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  • Book chronicles slave ancestors

    Butte Falls native defied family to research roots
  • An inveterate historian, author and former resident of the Upper Rogue, Barbara Hegne had long heard stories of her black, slave ancestors who interbred with their white plantation masters in North Carolina, were freed and migrated across to country to farm around Butte Falls.
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  • An inveterate historian, author and former resident of the Upper Rogue, Barbara Hegne had long heard stories of her black, slave ancestors who interbred with their white plantation masters in North Carolina, were freed and migrated across to country to farm around Butte Falls.
    As she did research and consulted oral histories, area residents and aging kin slammed doors in her face, she says, and told her it's best to let sleeping dogs lie.
    But the persistent Hegne, now 78, dug up all the history and genealogy she could find, verified relationships with DNA testing and has now published "The Saga of the Mask Plantation, North Carolina — Slaves Journey to Oregon."
    It tells the colorful and tangled story of the earliest blacks in Southern Oregon, fleeing racism and lynching in the Old South, trekking by wagon train across the plains in 1853, and struggling with menial farm and domestic work to survive here, where blacks were barely considered human.
    Like "Roots" author Alex Haley, Hegne traced her kin back to "Jane," kidnapped from her tribe in Madagascar at age 13 and bought at auction in 1797 by North Carolina plantation owner Dudley Mask. Their daughter Penelope (Nellie) Mask was born in 1798, says Hegne, adding it was common that plantations were inhabited with mulatto slaves bearing strong resemblance to white masters.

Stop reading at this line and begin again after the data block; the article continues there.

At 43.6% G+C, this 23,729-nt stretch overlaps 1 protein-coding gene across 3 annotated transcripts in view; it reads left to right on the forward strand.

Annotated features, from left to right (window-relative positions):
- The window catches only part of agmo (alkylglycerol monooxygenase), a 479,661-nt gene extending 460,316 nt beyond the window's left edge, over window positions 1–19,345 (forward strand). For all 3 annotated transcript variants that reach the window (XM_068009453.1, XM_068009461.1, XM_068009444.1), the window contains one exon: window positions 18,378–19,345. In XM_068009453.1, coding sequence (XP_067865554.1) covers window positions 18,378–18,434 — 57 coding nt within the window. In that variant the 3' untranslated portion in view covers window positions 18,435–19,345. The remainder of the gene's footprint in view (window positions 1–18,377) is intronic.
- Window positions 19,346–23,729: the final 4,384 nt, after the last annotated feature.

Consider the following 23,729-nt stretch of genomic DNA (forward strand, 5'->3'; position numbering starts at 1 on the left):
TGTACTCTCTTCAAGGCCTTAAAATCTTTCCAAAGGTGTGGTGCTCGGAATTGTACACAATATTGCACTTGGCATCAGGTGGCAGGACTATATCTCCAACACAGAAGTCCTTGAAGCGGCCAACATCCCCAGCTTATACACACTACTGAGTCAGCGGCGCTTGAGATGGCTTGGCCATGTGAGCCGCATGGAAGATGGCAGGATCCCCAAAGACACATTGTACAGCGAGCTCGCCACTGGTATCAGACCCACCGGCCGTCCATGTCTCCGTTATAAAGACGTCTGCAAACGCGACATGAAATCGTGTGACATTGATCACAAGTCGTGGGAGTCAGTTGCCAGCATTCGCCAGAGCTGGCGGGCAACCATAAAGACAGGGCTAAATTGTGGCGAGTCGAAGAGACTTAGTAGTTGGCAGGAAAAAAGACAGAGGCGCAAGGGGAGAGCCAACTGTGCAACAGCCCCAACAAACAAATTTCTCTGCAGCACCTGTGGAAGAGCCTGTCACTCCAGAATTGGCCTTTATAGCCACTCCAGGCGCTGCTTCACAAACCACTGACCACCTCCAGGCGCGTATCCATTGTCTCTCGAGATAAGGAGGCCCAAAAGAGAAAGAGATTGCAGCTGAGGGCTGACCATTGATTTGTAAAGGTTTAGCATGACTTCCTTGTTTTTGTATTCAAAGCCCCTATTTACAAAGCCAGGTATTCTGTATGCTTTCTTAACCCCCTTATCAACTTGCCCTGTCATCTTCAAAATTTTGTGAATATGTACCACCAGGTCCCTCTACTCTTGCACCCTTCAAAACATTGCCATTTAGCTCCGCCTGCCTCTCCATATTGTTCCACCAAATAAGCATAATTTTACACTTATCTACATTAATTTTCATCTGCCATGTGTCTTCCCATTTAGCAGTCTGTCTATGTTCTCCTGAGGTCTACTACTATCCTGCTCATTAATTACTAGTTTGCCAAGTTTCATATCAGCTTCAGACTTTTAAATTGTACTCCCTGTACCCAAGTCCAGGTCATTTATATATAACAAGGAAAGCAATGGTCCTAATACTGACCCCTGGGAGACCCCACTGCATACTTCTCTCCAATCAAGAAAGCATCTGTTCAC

Described as a beautiful mulatto, Nellie mated with her father (also a common practice), in 1823, bearing Susannah — who married a prominent white politician in Tennessee, moved to Missouri, then, on his death, fled racial hatred in the South, trekked with her children here by wagon train and became the black matriarch of the Upper Rogue.
    "After being oppressed (in the South), and surviving the hardship of a wagon train ... (she and her sister) saw the lively town of Jacksonville," Hegne writes, "with wide-open welcome and decided to stay. Never in their somewhat sheltered lives had they seen such a sight. Here, in a place where women were scarce, and in such a great demand, regardless of color, these two young beauties were gladly accepted."
    Hegne describes Susannah with "high cheekbones, thin lips, cinnamon skin, snappy eyes and dark, lustrous hair ... petite, with natural feminine curves. These beautiful sisters would attract the attention of many, as they sashayed down the wooden boardwalks in a near-womanless town. The two ladies dressed in button-up gowns with high neck collars, adorned with lace, scarves and jewelry. Fluffy petticoats flared their gowns out from their waists. ... At their beck and call were many miners who sought the favors of these beautiful, well-kempt women."